As the first anniversary of the Uludere tragedy, in which 34 civilians were mistakenly killed by an airstrike, approaches, columnists point out that the government has done quite a bad job both in investigating the incident to find the persons responsible for the mistake and in making it up to the relatives of the victims with a proper apology.
Bugün’s Gülay Göktürk, in an article titled “One-year-long silence,” says we have been waiting for a year for information that the government can actually obtain in one or two days. When the truth is hidden, speculation is rife, as put forward in a recent article by Taraf’s Yıldıray Oğur about a National Security Council (MGK) meeting that took place on the night of the Uludere attack. According to information obtained by Oğur from a person participating in the meeting, a plan to solve the Kurdish problem was discussed at the meeting, but the Uludere attack ruined the plan, similar to how 33 unarmed off-duty soldiers were killed in an attack in Bingöl just hours after another MGK meeting during which plans for introducing amnesty for some Kurdistan Workers’ Party (PKK) terrorists were discussed. Göktürk says if Oğur’s claim is true and if someone is indeed attempting to wreck the government’s plans, then wouldn’t the government be the most interested to find out who was behind the Uludere attack? So why, she asks, is the government dragging its feet over speeding up the investigation?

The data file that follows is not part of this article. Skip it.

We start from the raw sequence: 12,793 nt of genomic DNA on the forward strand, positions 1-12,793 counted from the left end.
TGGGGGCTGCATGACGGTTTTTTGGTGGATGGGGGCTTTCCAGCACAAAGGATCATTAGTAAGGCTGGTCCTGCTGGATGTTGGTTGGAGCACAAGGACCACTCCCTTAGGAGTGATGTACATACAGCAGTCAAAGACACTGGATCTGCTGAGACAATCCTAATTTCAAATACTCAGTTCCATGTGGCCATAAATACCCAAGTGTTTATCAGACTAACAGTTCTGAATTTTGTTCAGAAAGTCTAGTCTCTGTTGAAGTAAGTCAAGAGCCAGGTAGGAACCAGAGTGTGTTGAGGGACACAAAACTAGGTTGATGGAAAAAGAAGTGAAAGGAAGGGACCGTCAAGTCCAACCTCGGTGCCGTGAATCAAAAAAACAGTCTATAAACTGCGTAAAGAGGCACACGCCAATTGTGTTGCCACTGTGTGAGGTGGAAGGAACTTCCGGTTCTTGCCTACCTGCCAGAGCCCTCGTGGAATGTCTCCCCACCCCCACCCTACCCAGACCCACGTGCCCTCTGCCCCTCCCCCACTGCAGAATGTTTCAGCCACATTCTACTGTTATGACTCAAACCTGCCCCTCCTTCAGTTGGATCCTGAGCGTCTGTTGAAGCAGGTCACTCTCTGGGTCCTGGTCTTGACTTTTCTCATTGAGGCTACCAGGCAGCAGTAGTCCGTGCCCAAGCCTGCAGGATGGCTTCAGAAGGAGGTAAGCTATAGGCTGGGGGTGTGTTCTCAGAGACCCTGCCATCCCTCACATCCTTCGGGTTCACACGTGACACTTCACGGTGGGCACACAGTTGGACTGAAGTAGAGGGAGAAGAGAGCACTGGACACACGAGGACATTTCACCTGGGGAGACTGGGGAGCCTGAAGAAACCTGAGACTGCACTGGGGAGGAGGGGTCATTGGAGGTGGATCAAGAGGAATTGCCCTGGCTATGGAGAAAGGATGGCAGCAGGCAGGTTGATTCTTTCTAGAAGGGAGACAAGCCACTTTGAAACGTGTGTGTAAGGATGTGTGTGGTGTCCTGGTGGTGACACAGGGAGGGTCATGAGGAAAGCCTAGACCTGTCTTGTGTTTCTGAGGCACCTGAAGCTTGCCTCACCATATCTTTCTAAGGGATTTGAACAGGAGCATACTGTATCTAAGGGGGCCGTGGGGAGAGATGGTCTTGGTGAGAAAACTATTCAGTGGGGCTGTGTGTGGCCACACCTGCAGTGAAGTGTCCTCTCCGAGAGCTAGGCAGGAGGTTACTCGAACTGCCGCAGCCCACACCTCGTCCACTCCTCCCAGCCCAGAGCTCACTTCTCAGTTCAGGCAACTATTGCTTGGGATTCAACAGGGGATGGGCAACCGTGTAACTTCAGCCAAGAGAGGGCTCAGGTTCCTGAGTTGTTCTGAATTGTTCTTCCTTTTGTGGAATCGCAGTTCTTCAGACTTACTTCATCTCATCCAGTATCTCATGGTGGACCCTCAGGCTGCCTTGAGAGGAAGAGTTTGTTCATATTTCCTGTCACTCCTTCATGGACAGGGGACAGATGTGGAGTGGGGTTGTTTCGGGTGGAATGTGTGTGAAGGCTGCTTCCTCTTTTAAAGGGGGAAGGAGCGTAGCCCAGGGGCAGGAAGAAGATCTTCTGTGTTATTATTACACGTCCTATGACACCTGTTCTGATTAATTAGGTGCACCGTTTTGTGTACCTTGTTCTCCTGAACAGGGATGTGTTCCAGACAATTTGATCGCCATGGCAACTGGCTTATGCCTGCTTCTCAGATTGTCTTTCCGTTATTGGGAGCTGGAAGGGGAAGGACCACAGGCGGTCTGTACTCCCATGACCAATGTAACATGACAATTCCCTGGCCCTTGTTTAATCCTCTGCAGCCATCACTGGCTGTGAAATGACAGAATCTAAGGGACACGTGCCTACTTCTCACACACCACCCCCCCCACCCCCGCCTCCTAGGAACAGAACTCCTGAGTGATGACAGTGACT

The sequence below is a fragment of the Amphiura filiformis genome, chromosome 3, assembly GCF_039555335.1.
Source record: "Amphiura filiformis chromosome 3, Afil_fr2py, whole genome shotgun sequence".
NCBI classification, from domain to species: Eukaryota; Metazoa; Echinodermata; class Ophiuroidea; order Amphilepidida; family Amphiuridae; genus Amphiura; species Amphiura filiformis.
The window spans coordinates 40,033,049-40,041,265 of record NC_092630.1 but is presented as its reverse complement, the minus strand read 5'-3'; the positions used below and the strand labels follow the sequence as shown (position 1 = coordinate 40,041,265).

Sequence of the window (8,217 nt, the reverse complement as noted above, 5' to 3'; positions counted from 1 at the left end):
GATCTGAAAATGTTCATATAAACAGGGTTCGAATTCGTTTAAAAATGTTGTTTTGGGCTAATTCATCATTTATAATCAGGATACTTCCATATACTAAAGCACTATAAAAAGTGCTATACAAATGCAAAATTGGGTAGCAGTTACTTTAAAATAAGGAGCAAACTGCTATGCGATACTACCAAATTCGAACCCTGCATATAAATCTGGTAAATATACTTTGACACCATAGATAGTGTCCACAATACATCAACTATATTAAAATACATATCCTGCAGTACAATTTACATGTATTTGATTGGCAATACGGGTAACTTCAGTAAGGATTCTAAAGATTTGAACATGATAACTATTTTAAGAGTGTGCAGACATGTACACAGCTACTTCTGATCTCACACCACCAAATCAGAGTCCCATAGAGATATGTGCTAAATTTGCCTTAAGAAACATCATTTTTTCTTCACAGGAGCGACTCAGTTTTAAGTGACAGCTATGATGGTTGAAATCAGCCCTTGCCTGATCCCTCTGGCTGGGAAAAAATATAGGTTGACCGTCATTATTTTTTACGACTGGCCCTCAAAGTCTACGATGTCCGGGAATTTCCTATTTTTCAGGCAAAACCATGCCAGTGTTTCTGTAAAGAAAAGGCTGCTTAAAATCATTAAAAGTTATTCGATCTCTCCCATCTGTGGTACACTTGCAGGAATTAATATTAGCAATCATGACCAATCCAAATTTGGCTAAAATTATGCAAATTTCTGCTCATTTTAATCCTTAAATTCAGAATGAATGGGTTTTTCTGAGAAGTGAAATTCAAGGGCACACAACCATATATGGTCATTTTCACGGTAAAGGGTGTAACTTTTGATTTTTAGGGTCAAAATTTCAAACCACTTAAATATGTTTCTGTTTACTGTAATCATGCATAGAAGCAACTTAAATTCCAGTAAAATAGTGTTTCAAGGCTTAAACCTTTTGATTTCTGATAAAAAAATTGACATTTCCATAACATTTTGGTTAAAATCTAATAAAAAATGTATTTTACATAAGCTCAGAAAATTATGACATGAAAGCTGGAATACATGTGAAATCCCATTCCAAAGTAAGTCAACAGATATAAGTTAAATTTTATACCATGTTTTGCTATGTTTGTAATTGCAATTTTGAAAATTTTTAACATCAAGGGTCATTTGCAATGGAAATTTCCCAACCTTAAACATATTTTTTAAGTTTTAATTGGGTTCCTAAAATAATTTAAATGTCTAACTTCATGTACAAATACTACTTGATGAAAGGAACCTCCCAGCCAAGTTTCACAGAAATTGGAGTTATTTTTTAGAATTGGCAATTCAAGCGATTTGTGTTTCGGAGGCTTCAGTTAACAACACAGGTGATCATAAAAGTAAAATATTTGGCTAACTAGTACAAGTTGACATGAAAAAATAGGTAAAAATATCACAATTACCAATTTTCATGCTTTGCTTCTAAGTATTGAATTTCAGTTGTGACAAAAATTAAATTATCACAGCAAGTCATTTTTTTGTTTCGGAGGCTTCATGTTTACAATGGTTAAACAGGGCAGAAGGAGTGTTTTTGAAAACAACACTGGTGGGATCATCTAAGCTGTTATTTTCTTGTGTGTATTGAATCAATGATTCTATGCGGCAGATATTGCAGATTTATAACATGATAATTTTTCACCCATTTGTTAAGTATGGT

Ahmet Taşgetiren, another columnist for Bugün, calls the Uludere conundrum the greatest challenge Prime Minister Recep Tayyip Erdoğan has ever faced. “I know that the majority of Kurds no longer want this issue to be a tool of exploitation and that they are worried that if this issue remains unsolved, Kurds will have a wound that will never be healed. The anniversary of the Uludere incident is coming up. Erdoğan should take a giant step and make it up to the relatives of the Uludere victims as soon as possible,” the columnist says.
Taraf’s Ali Akel says that if the government had stood by the victims and not the attackers in the first place, it would not be in such a tight corner today. “Let’s not play with words and instead be honest. You should admit your mistake when you make one. And you should apologize if needed. But you cannot get away with just an apology for the 34 young Turks who were killed by a military aircraft. It is one of those mistakes that you have to pay a price for,” he notes.